A novel protein repairing enzyme PIMT to develop climate-resilient crops

NIPGR scientists discovered a novel protein repairing enzyme PIMT that can be used to develop climate-resilient crops.


In order to tackle the threatening climate change, scientists at the National Institute of Plant Genome Research (NIPGR), New Delhi has discovered a potential candidate gene(s) that can be utilized to develop climate-resilient crops with high productivity and yield under environmental stress conditions.

A research team headed by Dr. Manoj Majee reported a novel role of a protein repairing enzyme called protein L-isoaspartyl methyltransferase (PIMT) which plays a vital role in maintaining plant growth, survival, and yield under adverse environmental conditions.

The study demonstrated that stressful environments accelerate the formation of a harmful modified amino acid called Isoaspartic acid (isoAsp) residues from normal aspartate and aspargine in protein. This harmful amino acid modification badly affects the function of proteins and eventually leads to decreased plant growth, survivability and yield under heat and oxidative stress. This study is the first to report the significant role of PIMT to plant under stress conditions.

Dr. Majee’s team showed that the PIMT enzyme restores the deleterious modification in normal amino acids and restored the inherent function of the protein. Furthermore, it was discovered that the PIMT-mediated protein repair system is critical in maintaining reactive oxygen species (ROS) homeostasis during stress by protecting antioxidant enzyme functions. ROS are chemically reactive chemical species containing oxygen which cause huge damage to cell structures during environmental stress.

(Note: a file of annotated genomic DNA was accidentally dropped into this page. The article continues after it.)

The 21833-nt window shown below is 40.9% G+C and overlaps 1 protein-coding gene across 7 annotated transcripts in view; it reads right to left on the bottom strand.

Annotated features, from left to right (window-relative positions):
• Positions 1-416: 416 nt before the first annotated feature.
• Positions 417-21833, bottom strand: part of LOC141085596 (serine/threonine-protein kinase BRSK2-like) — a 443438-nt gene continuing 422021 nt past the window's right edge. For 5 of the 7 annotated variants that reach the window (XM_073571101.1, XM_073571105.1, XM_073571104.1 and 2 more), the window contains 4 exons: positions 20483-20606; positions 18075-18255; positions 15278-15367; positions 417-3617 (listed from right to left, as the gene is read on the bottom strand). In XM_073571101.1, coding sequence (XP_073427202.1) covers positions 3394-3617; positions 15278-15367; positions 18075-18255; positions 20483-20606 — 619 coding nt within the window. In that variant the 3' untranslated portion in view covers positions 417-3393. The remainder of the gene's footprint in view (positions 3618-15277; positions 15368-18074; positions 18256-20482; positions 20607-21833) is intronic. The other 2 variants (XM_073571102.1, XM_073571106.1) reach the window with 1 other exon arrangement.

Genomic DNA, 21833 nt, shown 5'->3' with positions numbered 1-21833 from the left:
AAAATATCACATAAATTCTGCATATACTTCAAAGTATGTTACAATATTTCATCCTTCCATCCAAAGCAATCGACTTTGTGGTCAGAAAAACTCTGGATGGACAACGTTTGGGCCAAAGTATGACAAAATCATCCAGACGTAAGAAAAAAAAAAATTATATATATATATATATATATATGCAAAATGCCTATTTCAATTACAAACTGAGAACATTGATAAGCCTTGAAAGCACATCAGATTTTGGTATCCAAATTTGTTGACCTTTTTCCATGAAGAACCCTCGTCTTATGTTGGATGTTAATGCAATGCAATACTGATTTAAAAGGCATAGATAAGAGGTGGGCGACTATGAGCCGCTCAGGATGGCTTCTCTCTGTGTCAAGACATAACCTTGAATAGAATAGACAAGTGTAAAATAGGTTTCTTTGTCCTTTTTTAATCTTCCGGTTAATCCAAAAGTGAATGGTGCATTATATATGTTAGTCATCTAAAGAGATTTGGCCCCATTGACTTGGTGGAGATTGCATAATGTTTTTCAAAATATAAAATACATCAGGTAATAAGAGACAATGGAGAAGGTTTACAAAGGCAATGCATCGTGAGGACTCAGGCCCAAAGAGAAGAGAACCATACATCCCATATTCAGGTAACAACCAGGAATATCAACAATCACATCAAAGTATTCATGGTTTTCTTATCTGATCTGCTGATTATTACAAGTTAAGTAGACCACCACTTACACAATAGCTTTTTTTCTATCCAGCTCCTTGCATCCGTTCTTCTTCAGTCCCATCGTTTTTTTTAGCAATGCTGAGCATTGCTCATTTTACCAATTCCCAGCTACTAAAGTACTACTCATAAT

The increasing threat of climate change, global warming has already leashed a substantial negative impact on agricultural productivity and crop yield, causing a huge risk of future food securities. Therefore, the development of climate-resilient crops variety of major food crops is an urgent call to the scientists working in this domain.

To survive under adverse environmental conditions, the plant must have the ability to maintain the structural and functional integrity of its cell proteins which are susceptible to both reversible and irreversible damages. Such damage exposes the plant to the negative effects of environmental stress. Previous studies by the team have also shown that PIMT significantly improves seed vigor and longevity.

Therefore, it is highly exciting and promising that a single protein repairing enzyme PIMT can be utilized to develop potential climate-resilient crop plants with improved abiotic stress tolerance, yields, seed vigor- and longevity. Thus, the research finding would be of huge importance to agricultural scientists.

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